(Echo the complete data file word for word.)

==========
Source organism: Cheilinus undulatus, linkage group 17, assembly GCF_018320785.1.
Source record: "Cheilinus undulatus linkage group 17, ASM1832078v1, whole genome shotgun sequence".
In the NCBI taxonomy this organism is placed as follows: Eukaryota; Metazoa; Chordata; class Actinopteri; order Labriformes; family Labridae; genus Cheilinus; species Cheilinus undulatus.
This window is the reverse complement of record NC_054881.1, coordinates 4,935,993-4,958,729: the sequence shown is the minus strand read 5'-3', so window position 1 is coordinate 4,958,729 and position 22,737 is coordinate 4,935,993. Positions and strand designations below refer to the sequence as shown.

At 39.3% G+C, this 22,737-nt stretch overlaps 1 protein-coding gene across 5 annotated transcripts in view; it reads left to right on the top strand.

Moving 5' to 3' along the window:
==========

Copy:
Source organism: Cheilinus undulatus, linkage group 17, assembly GCF_018320785.1.
Source record: "Cheilinus undulatus linkage group 17, ASM1832078v1, whole genome shotgun sequence".
In the NCBI taxonomy this organism is placed as follows: Eukaryota; Metazoa; Chordata; class Actinopteri; order Labriformes; family Labridae; genus Cheilinus; species Cheilinus undulatus.
This window is the reverse complement of record NC_054881.1, coordinates 4,935,993-4,958,729: the sequence shown is the minus strand read 5'-3', so window position 1 is coordinate 4,958,729 and position 22,737 is coordinate 4,935,993. Positions and strand designations below refer to the sequence as shown.

At 39.3% G+C, this 22,737-nt stretch overlaps 1 protein-coding gene across 5 annotated transcripts in view; it reads left to right on the top strand.

Moving 5' to 3' along the window: